Only a Court Can Modify the Decree
Informal agreements to modify the divorce decree without court approval can cause significant problems for the party trusting their former spouse to honor the informal agreement. You must abide by the decree until it is properly modified by court order.
Even after a divorce is final and the decree has been entered, life doesn’t stop. Circumstances change. If you lose your job, do you still have to pay the same amount of spousal and child support? What if your ex-spouse wants to move to another city with your children? Washington family law allows for modifications of the final divorce decree for child custody, visitation, child support, and spousal support, but not property and debt division.
Child custody, visitation, and support remain under the control of the court until the children are legally emancipated. Either party may request the court to modify custody, visitation, or support at any time before the child is emancipated by reaching the age of 18 years and graduating high school.
Modification of the decree is done by filing a Petition to Modify the Decree and supporting documents demonstrating a substantial change of circumstance with the court, and serving those documents on the opposing party before the child is emancipated. Once the child is emancipated, the court loses subject matter jurisdiction over these issues forever, and those terms of the decree can no longer be modified.
The party receiving or paying spousal support can petition the court to modify the amount or duration of the support obligation. The petition to modify must be filed and served while the obligation to pay still exists. Once the obligation to pay spousal support has expired, the court loses subject matter jurisdiction over spousal support and cannot resurrect it.
The party asking for the change must clearly demonstrate a substantial change in the circumstances of the parties from the time the divorce decree was entered. What constitutes a substantial change of circumstance is a subjective decision to be made by each individual judge. During the divorce proceeding, the issue before the judge is what is in the best interest of the parties and children, and what is fair. Once the decree is entered, that is no longer the deciding factor. Even if it would be in the best interest of the party or children, the court cannot modify the terms of the decree without the clear demonstration of a substantial change of circumstance.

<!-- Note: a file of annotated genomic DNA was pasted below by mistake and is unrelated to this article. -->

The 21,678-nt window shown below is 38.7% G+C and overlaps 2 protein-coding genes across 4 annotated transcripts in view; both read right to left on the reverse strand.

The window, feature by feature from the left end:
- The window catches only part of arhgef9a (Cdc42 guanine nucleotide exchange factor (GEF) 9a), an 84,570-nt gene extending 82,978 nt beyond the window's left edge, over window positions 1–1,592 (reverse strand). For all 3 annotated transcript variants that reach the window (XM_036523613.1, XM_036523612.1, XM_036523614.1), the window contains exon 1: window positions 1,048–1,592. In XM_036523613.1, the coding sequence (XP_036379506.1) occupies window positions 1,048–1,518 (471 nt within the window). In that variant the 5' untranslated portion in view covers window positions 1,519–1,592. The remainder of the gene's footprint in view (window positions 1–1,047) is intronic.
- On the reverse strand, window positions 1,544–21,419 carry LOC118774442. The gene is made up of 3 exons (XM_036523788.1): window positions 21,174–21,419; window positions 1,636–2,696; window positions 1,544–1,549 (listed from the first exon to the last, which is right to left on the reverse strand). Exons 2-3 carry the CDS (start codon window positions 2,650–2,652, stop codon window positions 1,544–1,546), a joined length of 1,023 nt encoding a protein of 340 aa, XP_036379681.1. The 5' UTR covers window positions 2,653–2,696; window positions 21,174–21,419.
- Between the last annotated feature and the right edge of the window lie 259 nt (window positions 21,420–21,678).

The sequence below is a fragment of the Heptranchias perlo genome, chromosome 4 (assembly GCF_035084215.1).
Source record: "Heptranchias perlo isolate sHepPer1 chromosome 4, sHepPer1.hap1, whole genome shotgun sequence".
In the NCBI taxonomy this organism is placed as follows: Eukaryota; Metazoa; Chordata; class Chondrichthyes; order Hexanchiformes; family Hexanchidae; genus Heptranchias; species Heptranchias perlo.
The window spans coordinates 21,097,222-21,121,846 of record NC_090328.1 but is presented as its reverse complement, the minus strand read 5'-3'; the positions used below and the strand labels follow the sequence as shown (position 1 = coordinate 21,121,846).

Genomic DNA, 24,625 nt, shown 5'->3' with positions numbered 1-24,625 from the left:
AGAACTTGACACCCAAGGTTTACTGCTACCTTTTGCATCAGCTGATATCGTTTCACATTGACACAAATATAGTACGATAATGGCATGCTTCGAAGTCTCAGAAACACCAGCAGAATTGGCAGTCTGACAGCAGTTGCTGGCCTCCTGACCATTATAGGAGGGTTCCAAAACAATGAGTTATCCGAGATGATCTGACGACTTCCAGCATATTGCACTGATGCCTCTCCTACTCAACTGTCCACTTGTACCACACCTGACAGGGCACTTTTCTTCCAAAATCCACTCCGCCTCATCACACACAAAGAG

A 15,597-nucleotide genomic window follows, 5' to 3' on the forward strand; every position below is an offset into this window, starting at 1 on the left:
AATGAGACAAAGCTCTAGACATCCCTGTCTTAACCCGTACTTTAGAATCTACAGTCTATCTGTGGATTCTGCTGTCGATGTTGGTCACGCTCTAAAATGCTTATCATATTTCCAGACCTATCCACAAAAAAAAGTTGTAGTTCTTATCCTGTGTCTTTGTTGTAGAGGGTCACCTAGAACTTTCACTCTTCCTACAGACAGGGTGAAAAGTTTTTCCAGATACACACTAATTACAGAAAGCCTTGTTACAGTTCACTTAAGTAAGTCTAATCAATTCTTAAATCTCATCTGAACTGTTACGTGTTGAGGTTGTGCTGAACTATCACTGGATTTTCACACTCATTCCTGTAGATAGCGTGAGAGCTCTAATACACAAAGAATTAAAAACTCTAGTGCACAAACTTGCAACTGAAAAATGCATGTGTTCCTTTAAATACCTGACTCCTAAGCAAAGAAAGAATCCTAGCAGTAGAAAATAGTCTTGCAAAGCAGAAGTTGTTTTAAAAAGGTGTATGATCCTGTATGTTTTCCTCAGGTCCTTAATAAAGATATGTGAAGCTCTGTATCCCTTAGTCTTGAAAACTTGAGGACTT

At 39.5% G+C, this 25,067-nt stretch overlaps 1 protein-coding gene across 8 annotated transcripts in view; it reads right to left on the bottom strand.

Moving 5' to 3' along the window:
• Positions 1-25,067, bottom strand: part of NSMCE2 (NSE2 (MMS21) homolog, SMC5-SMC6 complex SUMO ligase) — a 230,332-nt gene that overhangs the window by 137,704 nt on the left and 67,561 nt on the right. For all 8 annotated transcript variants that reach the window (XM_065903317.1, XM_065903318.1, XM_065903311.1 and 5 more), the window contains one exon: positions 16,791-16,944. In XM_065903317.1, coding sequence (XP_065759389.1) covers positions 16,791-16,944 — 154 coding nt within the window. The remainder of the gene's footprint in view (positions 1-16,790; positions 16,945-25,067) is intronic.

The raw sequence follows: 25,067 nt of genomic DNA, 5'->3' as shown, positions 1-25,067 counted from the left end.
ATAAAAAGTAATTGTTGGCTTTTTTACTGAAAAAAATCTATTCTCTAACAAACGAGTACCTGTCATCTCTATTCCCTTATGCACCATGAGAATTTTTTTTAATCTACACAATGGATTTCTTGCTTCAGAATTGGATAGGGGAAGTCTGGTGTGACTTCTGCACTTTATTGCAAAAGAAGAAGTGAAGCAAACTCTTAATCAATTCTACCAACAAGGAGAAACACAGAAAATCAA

The parties’ informal agreed changes in support, visitation or even custody are not binding on the court and do not relieve either party from the exact terms spelled out in the decree. Informal agreements to modify the decree without court approval can cause significant problems for the party trusting their former spouse to honor the informal agreement. You must abide by the decree until it is properly modified by court order.
At the time of the divorce, child and spousal support are calculated based on the incomes of both parents and the needs of the children and other spouse. Custody and visitation were set based upon the facts existing at the time of divorce. If the circumstances, incomes, or needs of the parties change after divorce, the effective party can ask the court for a modification, but the change will have to be significant. The party wanting the modification has the burden of proving the change in circumstance. Have you now lost that high paying job or had your hours cut? Has your former spouse obtained a higher paying job or gotten remarried? Do your children want a change in custody? The calculations which set the original support, or determined the original parenting plan, may no longer make sense. Visitation and custody arrangements are complex schedules of times and dates. If your work schedule has changed, you may no longer be able to keep the same visitation days.
The court will not quickly or easily modify the decree, but if shown a substantial change, the court will grant a modification. Be aware: the number one source of information a former spouse can use to seek an increase in child or spousal support is information from you bragging about your new raise or promotion. Think before you brag!